The Jakarta Post
G30S and PKI used to be a pair of infamous abbreviations in the Indonesian public sphere. The army-backed government created the acronyms to name the September 30 movement of the now-defunct Indonesian Communist Party (PKI) in 1965. The events of 1965 involved the murder of six high-ranking army generals followed by the mass killing of hundreds of thousands of PKI sympathizers.
Indonesia’s National Commission on Human Rights (Komnas HAM) held a two-day symposium called “Dissecting the Tragedy of 1965, the Historical Approach” on April 18-19. The conference examined the mass killings that took place from 1965-1966 under the pretext of an communist purge through testimony given by experts, survivors of the atrocities and members of the military.
What happened in 1965?
On Sept. 30, 1965, six Army generals were kidnapped, murdered, and buried in Lubang Buaya, Jakarta. The PKI was blamed for this “failed coup attempt”, thus the G30S/PKI term. The Army special battalion quickly took control and captured PKI leaders. What followed was a systematic killing of PKI members across the country from late 1965 until 1966.
The PKI was disbanded, along with communism and Marxist/Leninism as an ideology.
Before 1965, then-President Sukarno introduced a political concept dubbed “NASAKOM” (Nationalism, Religion and Communism), since the three were the biggest political factions in domestic politics. PKI was the third largest communist party in the world after the Soviet Union and China.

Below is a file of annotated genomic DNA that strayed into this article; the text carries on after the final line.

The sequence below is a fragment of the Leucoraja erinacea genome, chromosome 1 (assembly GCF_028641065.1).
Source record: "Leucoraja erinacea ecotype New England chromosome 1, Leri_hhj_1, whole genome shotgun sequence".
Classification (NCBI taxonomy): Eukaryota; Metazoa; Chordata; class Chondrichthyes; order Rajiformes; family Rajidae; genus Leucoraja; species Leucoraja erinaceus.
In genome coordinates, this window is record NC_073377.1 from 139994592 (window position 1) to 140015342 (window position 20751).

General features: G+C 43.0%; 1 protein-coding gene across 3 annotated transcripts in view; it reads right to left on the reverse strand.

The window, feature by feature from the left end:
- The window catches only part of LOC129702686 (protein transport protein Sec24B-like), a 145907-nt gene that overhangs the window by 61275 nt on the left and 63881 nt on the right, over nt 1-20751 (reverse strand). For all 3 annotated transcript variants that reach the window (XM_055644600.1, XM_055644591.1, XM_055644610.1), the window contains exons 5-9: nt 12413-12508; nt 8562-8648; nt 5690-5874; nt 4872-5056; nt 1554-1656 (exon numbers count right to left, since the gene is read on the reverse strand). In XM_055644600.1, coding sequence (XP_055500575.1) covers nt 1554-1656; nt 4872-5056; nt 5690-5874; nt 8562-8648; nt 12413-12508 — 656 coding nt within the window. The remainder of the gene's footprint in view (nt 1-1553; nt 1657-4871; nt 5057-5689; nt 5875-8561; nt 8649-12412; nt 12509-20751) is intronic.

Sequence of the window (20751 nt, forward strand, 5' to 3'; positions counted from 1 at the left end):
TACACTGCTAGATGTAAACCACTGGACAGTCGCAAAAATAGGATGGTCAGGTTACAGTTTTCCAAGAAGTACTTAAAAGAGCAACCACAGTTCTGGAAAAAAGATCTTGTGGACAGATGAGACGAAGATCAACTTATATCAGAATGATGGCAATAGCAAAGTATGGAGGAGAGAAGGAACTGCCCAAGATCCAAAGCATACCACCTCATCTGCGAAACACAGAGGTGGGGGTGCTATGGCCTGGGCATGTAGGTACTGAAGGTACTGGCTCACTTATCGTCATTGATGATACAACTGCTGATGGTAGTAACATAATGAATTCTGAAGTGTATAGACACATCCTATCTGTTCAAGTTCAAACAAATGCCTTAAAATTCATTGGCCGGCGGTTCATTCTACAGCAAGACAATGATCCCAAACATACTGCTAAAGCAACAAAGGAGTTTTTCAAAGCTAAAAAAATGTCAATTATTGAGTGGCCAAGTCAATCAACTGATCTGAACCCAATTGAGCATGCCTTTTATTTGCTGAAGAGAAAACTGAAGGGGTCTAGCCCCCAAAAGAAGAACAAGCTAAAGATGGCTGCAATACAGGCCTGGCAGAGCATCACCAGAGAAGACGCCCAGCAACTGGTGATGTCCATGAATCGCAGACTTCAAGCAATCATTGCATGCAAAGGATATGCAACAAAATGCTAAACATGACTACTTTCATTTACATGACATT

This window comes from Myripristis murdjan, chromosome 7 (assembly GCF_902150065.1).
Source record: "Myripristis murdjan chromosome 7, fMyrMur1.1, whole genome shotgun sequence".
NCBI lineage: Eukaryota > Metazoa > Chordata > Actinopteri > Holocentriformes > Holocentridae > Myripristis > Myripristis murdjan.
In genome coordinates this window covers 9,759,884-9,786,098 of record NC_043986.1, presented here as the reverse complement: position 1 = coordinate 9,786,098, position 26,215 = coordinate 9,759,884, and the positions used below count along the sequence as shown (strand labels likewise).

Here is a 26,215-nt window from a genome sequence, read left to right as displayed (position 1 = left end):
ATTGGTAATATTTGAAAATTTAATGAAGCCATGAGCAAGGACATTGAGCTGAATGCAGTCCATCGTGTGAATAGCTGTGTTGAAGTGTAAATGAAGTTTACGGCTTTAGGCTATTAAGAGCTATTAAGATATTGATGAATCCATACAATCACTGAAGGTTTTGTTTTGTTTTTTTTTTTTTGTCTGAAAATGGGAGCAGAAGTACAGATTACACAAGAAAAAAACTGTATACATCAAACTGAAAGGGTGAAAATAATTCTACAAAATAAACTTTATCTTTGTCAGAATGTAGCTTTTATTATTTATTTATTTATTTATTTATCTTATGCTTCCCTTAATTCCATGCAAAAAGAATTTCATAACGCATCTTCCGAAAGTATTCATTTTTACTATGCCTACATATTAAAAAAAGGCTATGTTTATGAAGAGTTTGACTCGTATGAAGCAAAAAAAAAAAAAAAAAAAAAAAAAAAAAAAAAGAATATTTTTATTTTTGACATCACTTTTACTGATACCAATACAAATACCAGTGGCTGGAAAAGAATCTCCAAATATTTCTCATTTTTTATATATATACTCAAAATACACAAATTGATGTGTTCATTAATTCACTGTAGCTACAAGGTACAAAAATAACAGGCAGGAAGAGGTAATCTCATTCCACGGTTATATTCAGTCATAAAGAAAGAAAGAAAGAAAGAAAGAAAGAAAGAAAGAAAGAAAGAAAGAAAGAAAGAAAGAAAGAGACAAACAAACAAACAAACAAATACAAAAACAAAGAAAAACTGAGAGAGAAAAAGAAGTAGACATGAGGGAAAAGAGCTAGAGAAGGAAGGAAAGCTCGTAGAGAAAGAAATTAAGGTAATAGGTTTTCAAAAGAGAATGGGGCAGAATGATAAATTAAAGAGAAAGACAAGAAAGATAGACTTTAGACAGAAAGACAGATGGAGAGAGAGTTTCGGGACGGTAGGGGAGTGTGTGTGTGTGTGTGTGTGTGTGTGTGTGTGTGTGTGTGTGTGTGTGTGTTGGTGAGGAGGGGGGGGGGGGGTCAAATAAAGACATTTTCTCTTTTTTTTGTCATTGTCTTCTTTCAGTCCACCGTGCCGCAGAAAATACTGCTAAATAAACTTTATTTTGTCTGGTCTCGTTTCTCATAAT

Why is it a problem?
There was no definite evidence that the PKI killed the generals, or that the group was attempting a coup. Victims were murdered without a fair trial, only based on allegations or accusations that they were communists. The number of casualties is thought to be around 500,000, or even up to 2 million by some calculations.
The involvement of army and the government of Indonesia made the issue even more troubling, showing an abuse of power over fundamental human rights.
Another is the impact of the killing on the families, and the discrimination toward those who were related to the party. More people became victims of torture for their alleged support for communism. The usual scenario was: they were “disappeared”, tortured and jailed without trial for years, even decades, including the writer Pramoedya Ananta Toer. Even after released, the prisoners could not have a normal life as they had special marks on their ID card.
The government sponsored propaganda against the PKI, starting with the annual viewing of the movie Pengkhianatan G30S/PKI (The betrayal of the Communists) to students (most of the students were children even though the film has gory and traumatic elements in ). The government named the old well Lubang Buaya (the sanctuary of crocodiles) as the Penghianatan PKI Museum and produced by a series of regulations discriminating against people allegedly related to communism.
What has been done by Indonesian government?
1965/1966 marked the transition period between the Old Order (Sukarno) and New Order (Soeharto). The New Order lasted for 32 years. During the New Order, communism was considered taboo. The purge was relatively unknown since it was left out of school textbooks, as opposed to the G30S itself, which was explained in detail with the Army acting as the protagonist.
It was not until Reformasi that discussions regarding the 1965 atrocities sprung up.
Abdurrahman Wahid, widely known as “Gus Dur”, was the first government official to deliver an apology to the victims. However, his apology was criticized by elements within the Indonesian government. In March 2000, Gus Dur, acting as president, raised the motion to revoke Tap MPR No. XXV/1966 on the disbandment of communism in Indonesia. The motion was rejected.
Under President Megawati Soekarno Putri, Tap MPR No. 1/2003 was passed to reaffirm the ban on communism.
In 2013, Palu Mayor Rusdy Matura apologized to the survivors and families of victims. The apology was demanded by SKP HAM, a human rights organization in Palu. Rusdy admitted that as a boy scout, he had helped the military to guard suspected PKI members during the purge.